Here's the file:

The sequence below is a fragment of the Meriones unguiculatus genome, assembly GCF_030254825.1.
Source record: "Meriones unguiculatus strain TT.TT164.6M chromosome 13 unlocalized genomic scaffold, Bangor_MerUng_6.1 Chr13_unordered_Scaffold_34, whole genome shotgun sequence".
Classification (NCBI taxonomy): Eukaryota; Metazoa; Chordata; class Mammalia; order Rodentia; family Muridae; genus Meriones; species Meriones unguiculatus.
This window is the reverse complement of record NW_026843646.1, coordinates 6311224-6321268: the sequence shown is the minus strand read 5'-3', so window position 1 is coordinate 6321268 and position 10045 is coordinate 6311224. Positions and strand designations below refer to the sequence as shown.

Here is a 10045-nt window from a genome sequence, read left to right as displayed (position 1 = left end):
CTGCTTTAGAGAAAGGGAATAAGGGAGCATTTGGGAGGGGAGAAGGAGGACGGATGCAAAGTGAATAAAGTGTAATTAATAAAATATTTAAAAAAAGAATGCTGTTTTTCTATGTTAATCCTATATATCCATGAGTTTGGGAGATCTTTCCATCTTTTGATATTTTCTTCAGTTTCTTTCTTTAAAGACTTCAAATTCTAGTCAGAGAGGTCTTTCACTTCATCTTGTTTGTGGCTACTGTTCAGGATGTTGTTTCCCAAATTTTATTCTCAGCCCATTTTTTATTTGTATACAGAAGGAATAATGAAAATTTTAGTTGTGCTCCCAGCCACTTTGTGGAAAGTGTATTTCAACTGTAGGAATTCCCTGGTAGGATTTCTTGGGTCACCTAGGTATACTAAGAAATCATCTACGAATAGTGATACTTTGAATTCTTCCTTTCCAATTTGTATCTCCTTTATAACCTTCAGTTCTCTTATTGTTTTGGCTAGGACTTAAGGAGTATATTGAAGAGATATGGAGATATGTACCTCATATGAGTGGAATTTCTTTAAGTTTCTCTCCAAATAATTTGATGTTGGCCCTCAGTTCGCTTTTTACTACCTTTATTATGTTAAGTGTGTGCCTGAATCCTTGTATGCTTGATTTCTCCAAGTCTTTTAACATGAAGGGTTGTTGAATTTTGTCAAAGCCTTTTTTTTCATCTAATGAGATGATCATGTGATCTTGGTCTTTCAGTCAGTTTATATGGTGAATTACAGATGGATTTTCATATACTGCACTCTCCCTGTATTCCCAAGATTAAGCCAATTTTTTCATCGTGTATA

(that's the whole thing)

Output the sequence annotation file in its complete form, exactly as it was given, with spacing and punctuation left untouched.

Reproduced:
The sequence below is a fragment of the Meriones unguiculatus genome, assembly GCF_030254825.1.
Source record: "Meriones unguiculatus strain TT.TT164.6M chromosome 13 unlocalized genomic scaffold, Bangor_MerUng_6.1 Chr13_unordered_Scaffold_34, whole genome shotgun sequence".
Classification (NCBI taxonomy): Eukaryota; Metazoa; Chordata; class Mammalia; order Rodentia; family Muridae; genus Meriones; species Meriones unguiculatus.
This window is the reverse complement of record NW_026843646.1, coordinates 6311224-6321268: the sequence shown is the minus strand read 5'-3', so window position 1 is coordinate 6321268 and position 10045 is coordinate 6311224. Positions and strand designations below refer to the sequence as shown.

Here is a 10045-nt window from a genome sequence, read left to right as displayed (position 1 = left end):
CTGCTTTAGAGAAAGGGAATAAGGGAGCATTTGGGAGGGGAGAAGGAGGACGGATGCAAAGTGAATAAAGTGTAATTAATAAAATATTTAAAAAAAGAATGCTGTTTTTCTATGTTAATCCTATATATCCATGAGTTTGGGAGATCTTTCCATCTTTTGATATTTTCTTCAGTTTCTTTCTTTAAAGACTTCAAATTCTAGTCAGAGAGGTCTTTCACTTCATCTTGTTTGTGGCTACTGTTCAGGATGTTGTTTCCCAAATTTTATTCTCAGCCCATTTTTTATTTGTATACAGAAGGAATAATGAAAATTTTAGTTGTGCTCCCAGCCACTTTGTGGAAAGTGTATTTCAACTGTAGGAATTCCCTGGTAGGATTTCTTGGGTCACCTAGGTATACTAAGAAATCATCTACGAATAGTGATACTTTGAATTCTTCCTTTCCAATTTGTATCTCCTTTATAACCTTCAGTTCTCTTATTGTTTTGGCTAGGACTTAAGGAGTATATTGAAGAGATATGGAGATATGTACCTCATATGAGTGGAATTTCTTTAAGTTTCTCTCCAAATAATTTGATGTTGGCCCTCAGTTCGCTTTTTACTACCTTTATTATGTTAAGTGTGTGCCTGAATCCTTGTATGCTTGATTTCTCCAAGTCTTTTAACATGAAGGGTTGTTGAATTTTGTCAAAGCCTTTTTTTTCATCTAATGAGATGATCATGTGATCTTGGTCTTTCAGTCAGTTTATATGGTGAATTACAGATGGATTTTCATATACTGCACTCTCCCTGTATTCCCAAGATTAAGCCAATTTTTTCATCGTGTATA